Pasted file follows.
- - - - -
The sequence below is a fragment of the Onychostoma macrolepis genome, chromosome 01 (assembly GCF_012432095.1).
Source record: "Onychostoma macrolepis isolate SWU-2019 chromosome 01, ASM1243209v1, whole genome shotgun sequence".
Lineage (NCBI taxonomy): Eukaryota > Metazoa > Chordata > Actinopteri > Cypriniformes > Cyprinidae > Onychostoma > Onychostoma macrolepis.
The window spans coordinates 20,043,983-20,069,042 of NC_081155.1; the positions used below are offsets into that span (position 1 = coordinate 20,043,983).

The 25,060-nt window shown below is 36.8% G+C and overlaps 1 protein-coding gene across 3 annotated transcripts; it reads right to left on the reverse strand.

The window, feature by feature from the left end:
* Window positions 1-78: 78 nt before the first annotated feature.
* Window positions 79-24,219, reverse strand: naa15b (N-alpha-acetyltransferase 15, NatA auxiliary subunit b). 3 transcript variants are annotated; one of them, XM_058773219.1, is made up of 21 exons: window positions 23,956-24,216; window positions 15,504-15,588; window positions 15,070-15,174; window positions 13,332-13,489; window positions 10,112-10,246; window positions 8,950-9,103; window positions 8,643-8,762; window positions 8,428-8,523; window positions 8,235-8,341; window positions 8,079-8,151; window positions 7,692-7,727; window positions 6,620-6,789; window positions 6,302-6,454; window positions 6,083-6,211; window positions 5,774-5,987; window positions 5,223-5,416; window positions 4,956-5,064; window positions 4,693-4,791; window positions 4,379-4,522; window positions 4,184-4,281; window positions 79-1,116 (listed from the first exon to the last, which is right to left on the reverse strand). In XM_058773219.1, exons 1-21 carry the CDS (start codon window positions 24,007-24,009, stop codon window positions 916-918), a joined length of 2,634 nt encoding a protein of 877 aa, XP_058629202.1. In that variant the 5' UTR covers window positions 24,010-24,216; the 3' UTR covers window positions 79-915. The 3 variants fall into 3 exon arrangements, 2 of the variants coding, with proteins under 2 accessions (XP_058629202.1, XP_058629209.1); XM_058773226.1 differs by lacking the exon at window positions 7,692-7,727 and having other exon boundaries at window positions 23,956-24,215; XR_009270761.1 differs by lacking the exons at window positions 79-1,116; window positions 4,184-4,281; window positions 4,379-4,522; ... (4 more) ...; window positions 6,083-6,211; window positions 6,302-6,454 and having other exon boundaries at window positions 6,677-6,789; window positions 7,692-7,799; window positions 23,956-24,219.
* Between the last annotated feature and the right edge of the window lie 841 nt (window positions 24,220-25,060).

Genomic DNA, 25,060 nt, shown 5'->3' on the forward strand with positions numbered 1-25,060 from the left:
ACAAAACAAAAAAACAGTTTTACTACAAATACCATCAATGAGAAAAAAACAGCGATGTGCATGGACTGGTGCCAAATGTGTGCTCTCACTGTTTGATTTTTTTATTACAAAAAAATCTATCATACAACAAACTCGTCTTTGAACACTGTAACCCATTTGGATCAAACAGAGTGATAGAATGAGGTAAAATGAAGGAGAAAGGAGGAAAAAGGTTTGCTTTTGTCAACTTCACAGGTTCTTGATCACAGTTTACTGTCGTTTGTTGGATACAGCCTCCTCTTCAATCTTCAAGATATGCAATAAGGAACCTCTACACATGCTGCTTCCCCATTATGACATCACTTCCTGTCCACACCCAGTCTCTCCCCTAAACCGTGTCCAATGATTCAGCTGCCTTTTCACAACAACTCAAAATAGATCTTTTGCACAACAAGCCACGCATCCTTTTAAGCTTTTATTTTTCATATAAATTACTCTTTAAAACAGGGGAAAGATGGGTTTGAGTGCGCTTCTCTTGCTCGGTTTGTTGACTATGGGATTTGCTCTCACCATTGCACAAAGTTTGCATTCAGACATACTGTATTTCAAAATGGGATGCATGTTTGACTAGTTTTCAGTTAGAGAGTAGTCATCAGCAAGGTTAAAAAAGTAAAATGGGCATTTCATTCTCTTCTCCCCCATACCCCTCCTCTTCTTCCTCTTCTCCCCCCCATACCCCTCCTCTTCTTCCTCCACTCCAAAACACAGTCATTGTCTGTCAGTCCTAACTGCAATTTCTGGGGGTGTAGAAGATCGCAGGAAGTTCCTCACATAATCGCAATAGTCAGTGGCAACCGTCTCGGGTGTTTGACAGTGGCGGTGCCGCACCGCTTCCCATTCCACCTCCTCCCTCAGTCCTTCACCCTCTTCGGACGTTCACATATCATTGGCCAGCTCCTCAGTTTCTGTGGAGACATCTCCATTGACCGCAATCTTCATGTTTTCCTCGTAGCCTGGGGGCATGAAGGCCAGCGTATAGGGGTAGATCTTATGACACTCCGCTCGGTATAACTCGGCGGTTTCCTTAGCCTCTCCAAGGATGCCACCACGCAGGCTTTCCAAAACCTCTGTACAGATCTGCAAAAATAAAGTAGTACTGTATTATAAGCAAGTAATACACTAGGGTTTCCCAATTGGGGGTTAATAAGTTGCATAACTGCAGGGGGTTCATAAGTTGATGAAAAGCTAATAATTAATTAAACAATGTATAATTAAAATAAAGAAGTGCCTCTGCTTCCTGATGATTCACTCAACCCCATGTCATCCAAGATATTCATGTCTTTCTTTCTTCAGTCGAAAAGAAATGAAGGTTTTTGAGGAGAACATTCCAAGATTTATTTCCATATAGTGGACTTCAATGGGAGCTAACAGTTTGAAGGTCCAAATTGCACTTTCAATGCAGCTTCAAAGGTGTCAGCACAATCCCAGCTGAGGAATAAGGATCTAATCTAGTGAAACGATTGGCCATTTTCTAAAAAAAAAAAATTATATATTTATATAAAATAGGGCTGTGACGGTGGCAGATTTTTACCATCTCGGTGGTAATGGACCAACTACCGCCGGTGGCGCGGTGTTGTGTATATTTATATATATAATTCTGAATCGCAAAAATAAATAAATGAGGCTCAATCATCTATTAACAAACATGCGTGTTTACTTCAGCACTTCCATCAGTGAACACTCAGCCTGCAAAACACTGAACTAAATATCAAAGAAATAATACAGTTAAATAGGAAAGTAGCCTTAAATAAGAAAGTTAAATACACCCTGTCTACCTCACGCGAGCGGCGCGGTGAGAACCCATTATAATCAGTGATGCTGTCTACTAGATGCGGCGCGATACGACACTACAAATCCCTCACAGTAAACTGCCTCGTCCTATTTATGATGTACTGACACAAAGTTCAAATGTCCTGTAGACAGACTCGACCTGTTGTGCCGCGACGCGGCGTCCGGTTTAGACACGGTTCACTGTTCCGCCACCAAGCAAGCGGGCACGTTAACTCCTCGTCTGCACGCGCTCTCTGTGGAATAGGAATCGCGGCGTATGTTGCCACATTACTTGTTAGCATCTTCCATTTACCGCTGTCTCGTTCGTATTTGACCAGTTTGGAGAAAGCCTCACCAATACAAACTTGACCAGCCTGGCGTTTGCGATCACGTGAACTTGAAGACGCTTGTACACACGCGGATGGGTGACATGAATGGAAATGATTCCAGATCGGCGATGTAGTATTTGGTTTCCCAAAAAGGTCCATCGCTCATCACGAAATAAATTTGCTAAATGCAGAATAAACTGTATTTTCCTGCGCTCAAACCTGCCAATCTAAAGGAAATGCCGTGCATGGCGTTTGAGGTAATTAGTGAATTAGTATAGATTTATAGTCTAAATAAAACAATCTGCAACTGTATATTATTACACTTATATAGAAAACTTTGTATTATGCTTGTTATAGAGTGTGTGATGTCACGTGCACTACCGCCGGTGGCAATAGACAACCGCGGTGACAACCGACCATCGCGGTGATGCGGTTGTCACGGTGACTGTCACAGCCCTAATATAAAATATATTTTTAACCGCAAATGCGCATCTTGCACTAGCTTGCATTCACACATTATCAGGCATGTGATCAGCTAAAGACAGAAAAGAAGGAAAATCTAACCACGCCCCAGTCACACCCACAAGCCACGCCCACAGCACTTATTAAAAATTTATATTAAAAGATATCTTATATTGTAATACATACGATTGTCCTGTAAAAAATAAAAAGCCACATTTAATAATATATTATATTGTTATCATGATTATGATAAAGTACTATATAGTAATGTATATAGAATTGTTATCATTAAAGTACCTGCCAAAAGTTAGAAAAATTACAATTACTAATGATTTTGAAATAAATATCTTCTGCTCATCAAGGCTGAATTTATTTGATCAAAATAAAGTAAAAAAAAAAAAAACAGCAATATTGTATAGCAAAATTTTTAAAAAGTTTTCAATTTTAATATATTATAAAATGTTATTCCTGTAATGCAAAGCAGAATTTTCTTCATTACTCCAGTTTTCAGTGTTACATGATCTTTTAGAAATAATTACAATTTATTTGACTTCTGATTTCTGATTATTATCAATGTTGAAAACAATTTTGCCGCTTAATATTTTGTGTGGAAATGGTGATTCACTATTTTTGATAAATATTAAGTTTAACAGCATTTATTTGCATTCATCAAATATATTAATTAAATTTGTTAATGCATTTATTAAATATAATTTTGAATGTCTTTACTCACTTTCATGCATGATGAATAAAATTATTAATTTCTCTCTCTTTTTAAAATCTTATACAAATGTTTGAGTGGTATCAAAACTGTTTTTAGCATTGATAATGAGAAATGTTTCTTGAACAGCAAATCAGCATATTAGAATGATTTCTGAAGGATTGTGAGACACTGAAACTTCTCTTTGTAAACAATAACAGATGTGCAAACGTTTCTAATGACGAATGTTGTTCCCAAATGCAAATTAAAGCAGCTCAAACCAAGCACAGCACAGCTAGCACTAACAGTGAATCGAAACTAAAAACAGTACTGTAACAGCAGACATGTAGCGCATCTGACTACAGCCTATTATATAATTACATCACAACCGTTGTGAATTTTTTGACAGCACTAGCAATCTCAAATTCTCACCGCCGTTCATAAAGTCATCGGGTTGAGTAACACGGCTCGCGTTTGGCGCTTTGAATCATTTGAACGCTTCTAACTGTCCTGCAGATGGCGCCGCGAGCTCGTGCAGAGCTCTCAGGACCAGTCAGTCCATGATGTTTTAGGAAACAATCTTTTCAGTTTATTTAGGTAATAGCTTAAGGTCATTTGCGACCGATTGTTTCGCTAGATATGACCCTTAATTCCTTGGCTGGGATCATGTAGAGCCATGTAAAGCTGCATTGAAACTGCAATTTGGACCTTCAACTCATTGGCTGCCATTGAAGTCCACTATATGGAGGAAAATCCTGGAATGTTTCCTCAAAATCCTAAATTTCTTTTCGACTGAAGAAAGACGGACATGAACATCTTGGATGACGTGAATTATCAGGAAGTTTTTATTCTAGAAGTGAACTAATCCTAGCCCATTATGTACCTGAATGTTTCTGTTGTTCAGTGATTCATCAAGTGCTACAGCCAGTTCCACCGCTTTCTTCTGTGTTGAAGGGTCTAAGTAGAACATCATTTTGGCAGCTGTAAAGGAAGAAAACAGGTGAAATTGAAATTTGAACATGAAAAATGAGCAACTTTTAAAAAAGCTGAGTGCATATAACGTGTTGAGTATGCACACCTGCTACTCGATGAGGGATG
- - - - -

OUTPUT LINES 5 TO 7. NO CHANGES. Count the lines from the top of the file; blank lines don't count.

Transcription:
The 25,060-nt window shown below is 36.8% G+C and overlaps 1 protein-coding gene across 3 annotated transcripts; it reads right to left on the reverse strand.

The window, feature by feature from the left end:
* Window positions 1-78: 78 nt before the first annotated feature.